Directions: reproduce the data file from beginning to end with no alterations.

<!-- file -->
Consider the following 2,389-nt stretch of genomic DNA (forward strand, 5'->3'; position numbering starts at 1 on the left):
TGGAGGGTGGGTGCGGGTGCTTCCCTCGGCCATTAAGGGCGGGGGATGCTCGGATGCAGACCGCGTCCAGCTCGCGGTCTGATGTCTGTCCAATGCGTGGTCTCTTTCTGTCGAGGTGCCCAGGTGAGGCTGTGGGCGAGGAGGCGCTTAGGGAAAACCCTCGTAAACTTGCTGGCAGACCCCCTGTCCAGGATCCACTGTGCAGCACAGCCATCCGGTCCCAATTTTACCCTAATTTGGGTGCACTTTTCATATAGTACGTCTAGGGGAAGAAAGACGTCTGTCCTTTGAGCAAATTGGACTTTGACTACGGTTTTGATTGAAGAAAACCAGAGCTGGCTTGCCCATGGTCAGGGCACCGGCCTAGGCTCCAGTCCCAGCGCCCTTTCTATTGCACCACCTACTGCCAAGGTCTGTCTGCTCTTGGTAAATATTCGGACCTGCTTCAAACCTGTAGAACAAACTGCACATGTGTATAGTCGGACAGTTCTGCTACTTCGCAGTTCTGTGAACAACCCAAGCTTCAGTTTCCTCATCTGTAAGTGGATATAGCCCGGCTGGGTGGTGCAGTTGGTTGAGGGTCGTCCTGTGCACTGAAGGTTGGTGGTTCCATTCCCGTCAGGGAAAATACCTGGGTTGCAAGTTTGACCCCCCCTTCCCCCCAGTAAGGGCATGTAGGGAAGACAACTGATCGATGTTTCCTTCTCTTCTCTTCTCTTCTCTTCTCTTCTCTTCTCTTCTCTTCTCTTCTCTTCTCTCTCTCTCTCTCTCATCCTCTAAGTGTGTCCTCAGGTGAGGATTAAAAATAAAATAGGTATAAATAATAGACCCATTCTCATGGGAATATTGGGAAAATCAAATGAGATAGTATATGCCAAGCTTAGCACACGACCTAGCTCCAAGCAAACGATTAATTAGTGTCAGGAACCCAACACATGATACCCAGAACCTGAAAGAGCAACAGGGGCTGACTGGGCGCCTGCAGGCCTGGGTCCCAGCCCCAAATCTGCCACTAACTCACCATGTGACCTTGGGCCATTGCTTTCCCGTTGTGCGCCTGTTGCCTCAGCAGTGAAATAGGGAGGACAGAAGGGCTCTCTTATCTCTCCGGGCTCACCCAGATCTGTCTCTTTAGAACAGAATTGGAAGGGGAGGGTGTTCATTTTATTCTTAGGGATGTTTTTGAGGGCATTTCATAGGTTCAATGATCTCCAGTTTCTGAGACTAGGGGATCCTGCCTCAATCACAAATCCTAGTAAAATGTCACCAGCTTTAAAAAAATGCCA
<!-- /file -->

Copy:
Consider the following 2,389-nt stretch of genomic DNA (forward strand, 5'->3'; position numbering starts at 1 on the left):
TGGAGGGTGGGTGCGGGTGCTTCCCTCGGCCATTAAGGGCGGGGGATGCTCGGATGCAGACCGCGTCCAGCTCGCGGTCTGATGTCTGTCCAATGCGTGGTCTCTTTCTGTCGAGGTGCCCAGGTGAGGCTGTGGGCGAGGAGGCGCTTAGGGAAAACCCTCGTAAACTTGCTGGCAGACCCCCTGTCCAGGATCCACTGTGCAGCACAGCCATCCGGTCCCAATTTTACCCTAATTTGGGTGCACTTTTCATATAGTACGTCTAGGGGAAGAAAGACGTCTGTCCTTTGAGCAAATTGGACTTTGACTACGGTTTTGATTGAAGAAAACCAGAGCTGGCTTGCCCATGGTCAGGGCACCGGCCTAGGCTCCAGTCCCAGCGCCCTTTCTATTGCACCACCTACTGCCAAGGTCTGTCTGCTCTTGGTAAATATTCGGACCTGCTTCAAACCTGTAGAACAAACTGCACATGTGTATAGTCGGACAGTTCTGCTACTTCGCAGTTCTGTGAACAACCCAAGCTTCAGTTTCCTCATCTGTAAGTGGATATAGCCCGGCTGGGTGGTGCAGTTGGTTGAGGGTCGTCCTGTGCACTGAAGGTTGGTGGTTCCATTCCCGTCAGGGAAAATACCTGGGTTGCAAGTTTGACCCCCCCTTCCCCCCAGTAAGGGCATGTAGGGAAGACAACTGATCGATGTTTCCTTCTCTTCTCTTCTCTTCTCTTCTCTTCTCTTCTCTTCTCTTCTCTTCTCTTCTCTCTCTCTCTCTCTCATCCTCTAAGTGTGTCCTCAGGTGAGGATTAAAAATAAAATAGGTATAAATAATAGACCCATTCTCATGGGAATATTGGGAAAATCAAATGAGATAGTATATGCCAAGCTTAGCACACGACCTAGCTCCAAGCAAACGATTAATTAGTGTCAGGAACCCAACACATGATACCCAGAACCTGAAAGAGCAACAGGGGCTGACTGGGCGCCTGCAGGCCTGGGTCCCAGCCCCAAATCTGCCACTAACTCACCATGTGACCTTGGGCCATTGCTTTCCCGTTGTGCGCCTGTTGCCTCAGCAGTGAAATAGGGAGGACAGAAGGGCTCTCTTATCTCTCCGGGCTCACCCAGATCTGTCTCTTTAGAACAGAATTGGAAGGGGAGGGTGTTCATTTTATTCTTAGGGATGTTTTTGAGGGCATTTCATAGGTTCAATGATCTCCAGTTTCTGAGACTAGGGGATCCTGCCTCAATCACAAATCCTAGTAAAATGTCACCAGCTTTAAAAAAATGCCA